Meet Rory MacDonald’s Next Opponent—J.T. Torres

Fightland Blog

By Nick "The Tooth" Gullo

Photos by Nick "The Tooth" Gullo

One of the best MMA fighters in the world faces one of the best jiu jitsu players in the world, in a no-gi, submission-only, super-fight. That’s the stuff of legend, and the format has come to define Metamoris.

This November 22, at Metamoris V, Rory MacDonald, #2 UFC Welterweight contender and next in line for a shot at the belt, faces J.T. Torres, who, if you’re not a jiu jitsu geek, you may not have heard of, so here’s your proper intro:

J.T. Torres trains at the ATOS academy in San Diego, alongside Andre Galvao, Keenan Cornelius, and numerous other high-level black belts. J.T. won gold at the 2010 Pan Ams (black belt division), and gold at the 2013 World No-Gi championships. Before jiu jitsu, at just fourteen Torres earned a black belt in karate—which won’t help him against MacDonald, but it’s the reason he’s such a fan of MMA. A few days before this year’s World No-Gi tournament (last week), while training he attempted a foot sweep and (his words): ‘the edges of my toes caught my training partners ankle and just literally ripped my two toes apart.’

The injury forced his withdrawal from the tournament, but he’s already back in camp preparing. I’ve trained with J.T. on several occasions, as we’re both under the ATOS banner, so when I heard he was facing Rory, I gave him a call and badgered him with questions.

Fightland: What did you think when you got the offer to grapple Rory?
J.T. Torres: Rory is a great MMA fighter with huge potential to capture the UFC belt. When the offer came across the table to fight him, I was a little surprised, but at the same time super excited for the challenge.

Are you training any differently than you did for no-gi worlds or ADCC?
My Metamoris training is pretty much the same as those camps. There are few small differences though, for example, the whole camp is structured for me this time around, where before the camp was meant for up to thirty guys.

You earned a blackbelt in karate, and you're a black belt in BJJ, why didn't you pursue MMA?
While training karate, my dad and I started watching the UFC, and when he caught wind of jiu jitsu he pushed me to do it, because at the time I was a lazy kid. When I started grappling, because of my striking background I was interested in pursuing MMA, but I fell in love jiu jitsu to the point that I became obsessed with the art—the flow, the endless techniques. MMA took a back seat to jiu jitsu, but I still catch all the UFC fights.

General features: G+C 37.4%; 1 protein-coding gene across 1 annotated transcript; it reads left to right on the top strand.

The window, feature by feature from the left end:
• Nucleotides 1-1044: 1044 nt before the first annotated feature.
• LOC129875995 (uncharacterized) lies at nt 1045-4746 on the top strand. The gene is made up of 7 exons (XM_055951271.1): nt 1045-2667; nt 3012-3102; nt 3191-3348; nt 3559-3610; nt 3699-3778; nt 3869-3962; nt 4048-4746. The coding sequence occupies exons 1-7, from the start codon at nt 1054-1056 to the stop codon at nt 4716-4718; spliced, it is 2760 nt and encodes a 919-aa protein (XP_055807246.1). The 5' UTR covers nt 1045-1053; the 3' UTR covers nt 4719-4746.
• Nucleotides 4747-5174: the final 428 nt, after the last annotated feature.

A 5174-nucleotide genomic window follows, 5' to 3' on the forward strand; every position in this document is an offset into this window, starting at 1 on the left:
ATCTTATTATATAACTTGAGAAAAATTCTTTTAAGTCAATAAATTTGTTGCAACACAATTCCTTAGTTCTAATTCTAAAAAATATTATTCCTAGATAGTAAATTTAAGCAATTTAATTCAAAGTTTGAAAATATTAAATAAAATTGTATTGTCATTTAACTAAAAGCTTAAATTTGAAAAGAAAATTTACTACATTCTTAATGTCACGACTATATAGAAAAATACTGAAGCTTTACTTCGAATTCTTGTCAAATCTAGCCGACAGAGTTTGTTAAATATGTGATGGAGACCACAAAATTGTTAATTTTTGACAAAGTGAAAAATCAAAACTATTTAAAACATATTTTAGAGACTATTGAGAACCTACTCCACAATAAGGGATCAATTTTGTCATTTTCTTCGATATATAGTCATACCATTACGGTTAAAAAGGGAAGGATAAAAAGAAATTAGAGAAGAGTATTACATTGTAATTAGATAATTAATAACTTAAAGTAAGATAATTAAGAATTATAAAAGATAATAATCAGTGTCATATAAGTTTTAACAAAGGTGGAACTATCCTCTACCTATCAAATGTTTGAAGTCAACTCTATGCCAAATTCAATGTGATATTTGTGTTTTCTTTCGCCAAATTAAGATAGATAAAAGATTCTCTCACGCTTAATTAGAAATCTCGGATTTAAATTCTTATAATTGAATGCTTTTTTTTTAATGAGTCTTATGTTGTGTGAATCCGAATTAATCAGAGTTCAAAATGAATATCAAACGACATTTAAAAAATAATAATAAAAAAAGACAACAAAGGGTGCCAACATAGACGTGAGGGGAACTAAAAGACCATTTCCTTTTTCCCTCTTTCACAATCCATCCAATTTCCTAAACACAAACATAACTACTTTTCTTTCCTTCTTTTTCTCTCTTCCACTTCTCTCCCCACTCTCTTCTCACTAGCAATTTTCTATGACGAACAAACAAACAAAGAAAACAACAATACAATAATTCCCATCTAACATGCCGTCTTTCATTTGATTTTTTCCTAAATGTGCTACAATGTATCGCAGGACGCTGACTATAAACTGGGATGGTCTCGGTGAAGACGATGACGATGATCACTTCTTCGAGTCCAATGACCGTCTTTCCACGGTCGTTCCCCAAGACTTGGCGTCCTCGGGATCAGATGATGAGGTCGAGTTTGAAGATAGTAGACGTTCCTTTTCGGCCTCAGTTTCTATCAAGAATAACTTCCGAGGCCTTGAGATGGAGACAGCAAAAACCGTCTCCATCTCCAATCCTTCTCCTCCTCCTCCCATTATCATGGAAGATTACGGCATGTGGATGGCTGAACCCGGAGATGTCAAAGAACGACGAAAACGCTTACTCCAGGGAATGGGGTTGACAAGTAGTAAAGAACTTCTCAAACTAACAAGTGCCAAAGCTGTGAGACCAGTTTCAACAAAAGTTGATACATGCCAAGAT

Are you more motivated for a super fight, or a multi-day jiu jitsutournament?
There’s nothing better than a super fight, because unlike a tournament, where the half-filled arena is watching eight mats at once, during a super fight, the lights are dimmed, and all eyes are on you. That’s the best.

Why do you think Metamoris is important?
Because the event highlights the true essence of the art, which is attacking and winning by submission. Points, advantages, those are needed for tournaments, because with over a thousand competitors you can’t allow twenty minute matches that might end in a draw, but in the end, it’s all about forcing that tap.

What type of game do you think Rory is going to play?
You know, to be honest with you, I have no idea because I haven't seen much of his grappling. He’s such a tremendous striker that his fights rarely hit the ground—but I know he’s a black belt, so I'm going to sharpen my tools in every position.

You’ve rolled with the best jiu jitsu and UFC fighters, how do their games generally differ?
When an MMA fighter catches his opponent in a vulnerable position, he typically focuses on raining down punches, where a high-level BJJ guy is going to lock-in a submission. The minds are just trained differently—different rules of combat, different judging criteria, etc.

Why jiu jitsu over karate?
BJJ is more practicable for self defense purposes, and also training purposes. You train grappling at 100% speed with another person, and that gives a realistic feel to a fight. But in Karate you can't kick each other in the head six times a week. Karate, and a many other contact sports, just don’t offer the same realism.

You train with Andre Galvao, Keenan Cornelius, and the Mendes brothers, who have all competed at Metamoris—while watching their matches, were you hoping to one day compete at in the event?
Watching those guys compete in anything motivates me. I fought Victor Estima (to a draw) at Metamoris 2, but it was a very short notice fight for both of us. This time around I'm excited to have a camp to properly prepare.



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